The legislative history may not be overlooked. That history discloses a statutory framework by which the Authority was empowered to issue bonds for the construction of the Bay Bridge, and by which separate and specified means were provided [40 Cal. 2d 53] to supply funds for the cost of construction of described approaches to the Bay Bridge on both sides of the bay. Power was not given to issue bonds for the construction of the approaches. And any such power otherwise implied under the general act was divested by the special enactments of 1933. [8] Nor can we read from either the general or the special statutory provisions the power, after the Bay Bridge has been constructed and completed with "said" or "the" specified approaches, to issue bonds for "additional approaches," at least separately and apart from the exercise of any granted power to enlarge, extend or add to the existing Bay Bridge structure or Bay Bridge crossing.

[9, 10] It is not questioned that the cardinal rule of statutory construction must accord to language the legislative intention; that such legislative intention controls, indeed, it is the law itself; that where the Legislature has clearly set forth the purpose of the acts and has enacted a plan or design for its accomplishment, the implemental portions of the act must be construed so as to achieve the objective, and that the Authority may exercise only such additional powers as are necessary for the due and efficient administration of the powers expressly granted or as may fairly be implied from the granted powers. (Department of Motor Vehicles v. Industrial Acc. Com., 14 Cal. 2d 189, 195 [93 P.2d 131]; Dickey v. Raisin Proration Zone No. 1, 24 Cal. 2d 796, 802, 810 [151 P.2d 505, 157 A.L.R. 324] citing cases; People v. Centro-O-Mart, 34 Cal. 2d 702, 704 [214 P.2d 378].) [11] Since the Authority was created by and derives its powers from the Legislature, it does not have rights which are superior to the legislative will. (Cf. California Emp. Etc. Com. v. Payne, 31 Cal. 2d 210, 215 [187 P.2d 702].) [12] The power sought to be exercised by the Authority cannot be read into the statutes. In fact the necessary implication is a denial of that power. The general power may not supply it when the special statute denies it. And in any event section 30605 prevents the issuance of additional bonds so long as the refunding bonds, Series A remain outstanding. [13] The court may not overlook the effect and force of the statutory provisions merely because the 1933 statute, chapter 9, was enacted at the suggestion of the Reconstruction Finance Corporation which has been repaid for its investment.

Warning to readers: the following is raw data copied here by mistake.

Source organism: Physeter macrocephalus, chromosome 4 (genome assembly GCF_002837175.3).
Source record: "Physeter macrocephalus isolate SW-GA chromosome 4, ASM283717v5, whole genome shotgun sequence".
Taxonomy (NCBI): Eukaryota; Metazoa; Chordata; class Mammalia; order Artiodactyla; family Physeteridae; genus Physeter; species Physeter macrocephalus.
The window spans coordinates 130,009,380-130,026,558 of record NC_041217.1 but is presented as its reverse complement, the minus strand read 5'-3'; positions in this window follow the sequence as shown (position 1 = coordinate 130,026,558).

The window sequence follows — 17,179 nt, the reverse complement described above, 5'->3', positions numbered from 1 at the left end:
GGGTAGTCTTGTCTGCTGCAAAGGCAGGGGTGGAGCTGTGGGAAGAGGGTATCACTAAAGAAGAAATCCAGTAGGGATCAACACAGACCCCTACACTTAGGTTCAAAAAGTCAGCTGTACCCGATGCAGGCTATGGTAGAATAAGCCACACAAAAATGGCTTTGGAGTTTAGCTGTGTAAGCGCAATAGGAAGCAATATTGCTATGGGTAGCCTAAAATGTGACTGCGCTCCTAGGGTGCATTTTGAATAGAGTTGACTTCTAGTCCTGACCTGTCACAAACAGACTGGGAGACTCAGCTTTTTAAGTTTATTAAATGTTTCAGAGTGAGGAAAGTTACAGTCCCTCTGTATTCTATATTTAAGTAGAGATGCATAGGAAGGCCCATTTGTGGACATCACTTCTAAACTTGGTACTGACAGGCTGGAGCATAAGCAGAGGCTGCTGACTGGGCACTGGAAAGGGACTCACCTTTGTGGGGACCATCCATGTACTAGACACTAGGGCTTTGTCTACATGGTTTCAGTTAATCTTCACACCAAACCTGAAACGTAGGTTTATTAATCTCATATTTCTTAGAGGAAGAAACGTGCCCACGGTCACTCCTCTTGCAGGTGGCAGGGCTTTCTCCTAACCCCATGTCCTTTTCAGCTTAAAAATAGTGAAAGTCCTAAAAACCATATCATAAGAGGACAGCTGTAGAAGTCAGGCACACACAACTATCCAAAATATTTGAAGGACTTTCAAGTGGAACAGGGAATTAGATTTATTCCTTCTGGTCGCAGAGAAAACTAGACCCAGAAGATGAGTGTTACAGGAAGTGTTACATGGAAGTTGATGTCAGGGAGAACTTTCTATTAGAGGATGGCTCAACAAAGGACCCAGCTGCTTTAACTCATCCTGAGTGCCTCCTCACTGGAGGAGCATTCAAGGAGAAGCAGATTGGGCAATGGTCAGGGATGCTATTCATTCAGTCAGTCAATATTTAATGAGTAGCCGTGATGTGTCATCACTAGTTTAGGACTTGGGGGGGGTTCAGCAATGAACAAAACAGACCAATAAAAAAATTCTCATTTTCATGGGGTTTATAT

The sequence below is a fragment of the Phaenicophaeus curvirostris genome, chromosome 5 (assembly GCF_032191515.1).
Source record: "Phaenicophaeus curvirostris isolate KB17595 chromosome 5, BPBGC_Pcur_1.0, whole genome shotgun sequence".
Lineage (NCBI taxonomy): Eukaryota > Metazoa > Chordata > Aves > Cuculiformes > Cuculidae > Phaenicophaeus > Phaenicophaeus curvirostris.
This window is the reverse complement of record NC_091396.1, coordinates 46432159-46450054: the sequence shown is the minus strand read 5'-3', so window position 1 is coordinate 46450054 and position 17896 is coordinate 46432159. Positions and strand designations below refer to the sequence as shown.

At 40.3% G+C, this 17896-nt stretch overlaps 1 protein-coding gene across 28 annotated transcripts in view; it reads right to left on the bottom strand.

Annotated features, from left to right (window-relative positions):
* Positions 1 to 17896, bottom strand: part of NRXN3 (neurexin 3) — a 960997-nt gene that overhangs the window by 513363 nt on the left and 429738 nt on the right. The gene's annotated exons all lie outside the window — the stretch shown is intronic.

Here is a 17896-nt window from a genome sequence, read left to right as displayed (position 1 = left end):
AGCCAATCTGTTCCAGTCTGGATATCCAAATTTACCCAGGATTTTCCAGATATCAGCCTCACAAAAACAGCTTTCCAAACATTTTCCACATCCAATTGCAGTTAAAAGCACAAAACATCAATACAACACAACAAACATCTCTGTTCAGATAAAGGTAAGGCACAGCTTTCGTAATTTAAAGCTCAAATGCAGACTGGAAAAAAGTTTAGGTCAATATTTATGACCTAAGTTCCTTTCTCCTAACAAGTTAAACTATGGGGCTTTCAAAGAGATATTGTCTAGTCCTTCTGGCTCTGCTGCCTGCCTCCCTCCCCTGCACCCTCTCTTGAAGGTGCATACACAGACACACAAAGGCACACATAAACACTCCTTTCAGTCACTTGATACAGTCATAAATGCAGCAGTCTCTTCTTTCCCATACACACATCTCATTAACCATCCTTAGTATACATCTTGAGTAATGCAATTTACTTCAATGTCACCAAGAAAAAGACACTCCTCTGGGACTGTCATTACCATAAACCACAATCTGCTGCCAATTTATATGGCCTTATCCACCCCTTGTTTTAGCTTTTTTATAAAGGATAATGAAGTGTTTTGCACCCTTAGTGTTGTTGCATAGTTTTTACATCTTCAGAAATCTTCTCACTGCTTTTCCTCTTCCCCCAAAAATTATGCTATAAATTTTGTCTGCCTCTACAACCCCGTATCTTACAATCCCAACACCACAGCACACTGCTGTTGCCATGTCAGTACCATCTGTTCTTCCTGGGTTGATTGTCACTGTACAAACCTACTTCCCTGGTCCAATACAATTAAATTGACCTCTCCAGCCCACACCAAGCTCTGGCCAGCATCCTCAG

[14] It is within the power of the Legislature to enact desirable changes. The record shows that the existence of the Authority's power to authorize the B and C series of bonds [40 Cal. 2d 54] was deemed doubtful. The subject matter of legislation to authorize them was included in the call for the First Extraordinary Session in 1952 (Senate Journal 1st Ex. Sess. 1952, p. 2). Bills to that end were submitted to the Legislature together with the opinion of the Legislative Counsel (Op.Legis. Counsel #752, Feb. 8, 1952), advising that the Authority did not have the power without statutory amendment to finance the proposed additional approaches by the issuance of bonds. Enabling legislation was given extensive consideration by both houses but the bills failed of final passage. Finally the Legislature was requested to enact legislation to validate the B and C Bond series. The requested validation also failed of passage. fn. 1 The fact that both enabling and validation enactments were requested, presumably at the instance of the Authority, and were rejected, is persuasive that the power now sought to be exercised was not deemed included within the existing statutes and was not deemed desirable for inclusion.

[15] It necessarily follows from the foregoing that the California Toll Bridge Authority was and is without power to authorize the B and C Series of bonds and that power to that end must come from the Legislature. This conclusion renders unnecessary the determination or discussion of other questions in this proceeding.

The application for the peremptory writ of mandate is denied and the alternative writ is discharged.

Gibson, C.J., Edmonds, J., Carter, J., Traynor, J., Schauer, J., and Spence, J., concurred.

FN 1. The parties make the following references to the legislative record: Senate Bills 14 and 21: Senate Final History, 1st Ex. Sess. 1952, pp. 48, 50. Assembly Bill 30: Senate Journal 1st Ex. Sess. Apr. 2, 1952, p. 209. Assembly Bill 33: Assembly Final History 1st Ex. Sess. 1952 P. 87; Assembly Journal, 1st Ex. Sess. Apr. 2, 1952, p. 583. Assembly Bills 18, 19, 1st Ex. Sess. 1952: Assembly Journal, 1st Ex. Sess. Mar. 19, 1952, p. 197; Assembly Journal 1st Ex. Sess. Mar. 25, 1952, p. 259; Senate Journal, 1st Ex. Sess. Apr. 2, 1952, p. 213.